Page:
Federal Government Returns Confiscated Eagle Feathers to Tribal Leader, But Still Enforces Arbitrary Law

Robert Soto delivers his statement before the government officials, his lawyers, and his fellow tribe members.

Robert Soto delivers his statement before the government officials, his lawyers, and his fellow tribe members.

MC ALLEN, TEXAS – Today the federal government returned the property it had seized from an American Indian man exactly nine years ago: his eagle feathers.

Although just moments ago Mr. Robert Soto, a Lipan Apache religious leader and renowned feather dancer, received the tribe’s sacred feathers, the federal government has not repealed an arbitrary federal law forbidding Mr. Soto and others like him from possessing eagle feathers, and it is still threatening Mr. Soto with punishment for practicing his faith. The Becket Fund continues to defend Mr. Soto in court, and today it will be filing a motion to obtain protection from this unjust law.

“The government has about a million better things to do with taxpayer money than send undercover agents to raid Native American powwows and confiscate their eagle feathers,” said Luke Goodrich, Deputy General Counsel for the Becket Fund for Religious Liberty.

In 2006, the government sent undercover agents to a powwow to confiscate eagle feathers, which play a central role in the American Indian ceremonies. The agent was enforcing federal laws that prohibit possession of eagle feathers without a permit. The laws grant permits to museums, scientists, zoos, farmers, and “other interests,” such as large power companies. They also grant permits to Native Americans who are members of “federally recognized” tribes. But they don’t grant permits to Mr. Soto’s tribe–the Lipan Apache Tribe of Texas.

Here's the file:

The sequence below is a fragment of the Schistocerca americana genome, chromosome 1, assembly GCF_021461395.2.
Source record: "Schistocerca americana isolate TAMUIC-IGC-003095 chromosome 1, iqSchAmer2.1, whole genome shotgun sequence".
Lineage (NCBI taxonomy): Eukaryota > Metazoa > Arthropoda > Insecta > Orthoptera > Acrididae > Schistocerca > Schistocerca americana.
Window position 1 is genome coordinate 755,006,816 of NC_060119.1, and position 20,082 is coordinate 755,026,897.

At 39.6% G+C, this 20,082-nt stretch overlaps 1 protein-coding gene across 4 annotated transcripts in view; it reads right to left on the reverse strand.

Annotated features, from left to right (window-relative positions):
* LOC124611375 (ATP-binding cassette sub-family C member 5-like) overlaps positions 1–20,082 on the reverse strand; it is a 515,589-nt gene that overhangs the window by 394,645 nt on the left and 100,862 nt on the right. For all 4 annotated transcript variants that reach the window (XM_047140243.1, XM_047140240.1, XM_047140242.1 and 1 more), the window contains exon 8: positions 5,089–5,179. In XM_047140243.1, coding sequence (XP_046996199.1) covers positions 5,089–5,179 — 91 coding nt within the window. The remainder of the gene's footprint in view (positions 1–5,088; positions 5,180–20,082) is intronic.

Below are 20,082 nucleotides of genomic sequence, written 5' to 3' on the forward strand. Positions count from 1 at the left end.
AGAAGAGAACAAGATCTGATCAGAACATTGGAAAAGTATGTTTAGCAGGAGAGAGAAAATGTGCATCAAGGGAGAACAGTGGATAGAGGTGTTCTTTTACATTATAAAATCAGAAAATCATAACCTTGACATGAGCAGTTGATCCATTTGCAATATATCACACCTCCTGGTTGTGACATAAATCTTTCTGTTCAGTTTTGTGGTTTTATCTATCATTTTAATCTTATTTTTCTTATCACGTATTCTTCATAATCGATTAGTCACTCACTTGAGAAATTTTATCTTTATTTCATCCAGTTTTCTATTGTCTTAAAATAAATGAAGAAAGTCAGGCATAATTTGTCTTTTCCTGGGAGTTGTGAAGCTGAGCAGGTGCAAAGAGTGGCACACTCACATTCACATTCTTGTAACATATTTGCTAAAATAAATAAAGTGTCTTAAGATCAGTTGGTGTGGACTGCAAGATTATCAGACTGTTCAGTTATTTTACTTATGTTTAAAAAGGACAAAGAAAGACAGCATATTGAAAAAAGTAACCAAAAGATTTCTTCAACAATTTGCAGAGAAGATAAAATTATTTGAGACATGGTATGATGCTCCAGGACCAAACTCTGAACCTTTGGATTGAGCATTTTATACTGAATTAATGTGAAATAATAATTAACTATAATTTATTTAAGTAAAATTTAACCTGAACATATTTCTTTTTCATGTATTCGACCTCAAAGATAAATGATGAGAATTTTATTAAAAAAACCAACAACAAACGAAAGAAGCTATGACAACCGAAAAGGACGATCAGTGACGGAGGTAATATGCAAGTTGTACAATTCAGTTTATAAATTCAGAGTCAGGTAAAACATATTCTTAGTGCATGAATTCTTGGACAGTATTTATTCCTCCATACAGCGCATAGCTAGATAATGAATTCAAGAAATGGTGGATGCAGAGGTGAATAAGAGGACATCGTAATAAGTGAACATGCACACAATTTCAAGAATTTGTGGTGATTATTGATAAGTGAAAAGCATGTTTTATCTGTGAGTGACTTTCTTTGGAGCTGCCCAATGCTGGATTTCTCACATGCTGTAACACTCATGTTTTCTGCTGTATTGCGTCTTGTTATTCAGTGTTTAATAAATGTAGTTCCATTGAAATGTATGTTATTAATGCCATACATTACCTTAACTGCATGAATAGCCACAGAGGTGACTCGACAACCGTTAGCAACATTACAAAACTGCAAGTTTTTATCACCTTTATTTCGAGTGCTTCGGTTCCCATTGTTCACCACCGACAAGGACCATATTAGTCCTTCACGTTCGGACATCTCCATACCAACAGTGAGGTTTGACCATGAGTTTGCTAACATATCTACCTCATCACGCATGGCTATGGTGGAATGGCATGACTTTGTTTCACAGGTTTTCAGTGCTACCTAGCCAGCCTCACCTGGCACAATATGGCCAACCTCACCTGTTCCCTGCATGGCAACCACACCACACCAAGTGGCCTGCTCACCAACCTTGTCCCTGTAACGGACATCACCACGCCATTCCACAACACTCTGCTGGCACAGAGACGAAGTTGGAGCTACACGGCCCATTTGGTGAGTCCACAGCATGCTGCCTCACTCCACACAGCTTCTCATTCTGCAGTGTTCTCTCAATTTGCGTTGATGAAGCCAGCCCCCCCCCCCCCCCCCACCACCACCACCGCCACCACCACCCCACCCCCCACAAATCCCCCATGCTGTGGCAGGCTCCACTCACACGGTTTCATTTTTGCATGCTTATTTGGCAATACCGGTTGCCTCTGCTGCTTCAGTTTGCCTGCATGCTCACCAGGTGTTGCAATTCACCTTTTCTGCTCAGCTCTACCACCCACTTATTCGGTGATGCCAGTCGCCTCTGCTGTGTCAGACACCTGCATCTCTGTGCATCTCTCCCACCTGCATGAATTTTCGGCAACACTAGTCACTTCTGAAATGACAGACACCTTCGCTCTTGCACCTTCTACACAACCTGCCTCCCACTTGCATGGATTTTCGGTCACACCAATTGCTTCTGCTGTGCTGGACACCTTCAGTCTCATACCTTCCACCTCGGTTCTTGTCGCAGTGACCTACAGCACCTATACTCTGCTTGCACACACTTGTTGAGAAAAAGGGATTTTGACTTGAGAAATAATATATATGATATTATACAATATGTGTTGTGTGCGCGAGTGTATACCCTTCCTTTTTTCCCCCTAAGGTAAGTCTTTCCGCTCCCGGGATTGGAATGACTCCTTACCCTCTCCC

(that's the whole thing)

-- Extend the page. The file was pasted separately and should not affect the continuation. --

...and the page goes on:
Although the Lipan Apache are recognized by historians, sociologists, and the State of Texas, they are not recognized by the federal government.

Mr. Soto challenged this arbitrary treatment under the Religious Freedom Restoration Act–the same law that featured in last year’s Supreme Court decision involving Hobby Lobby. In August 2014, the United States Court of Appeals for the Fifth Circuit ruled in his favor.

Although the Government has returned Mr. Soto’s feathers, it persists in threatening Mr. Soto and his congregation with civil and criminal penalties if they use eagle feathers in their religious services.

“The government allows hundreds of eagles, if not thousands, to be killed every year for non-religious reasons. Yet it won’t allow these Native Americans to possess even a single feather.” said Goodrich. “It’s time to let Native Americans practice their faith; we’re not living in the 1800s anymore.”

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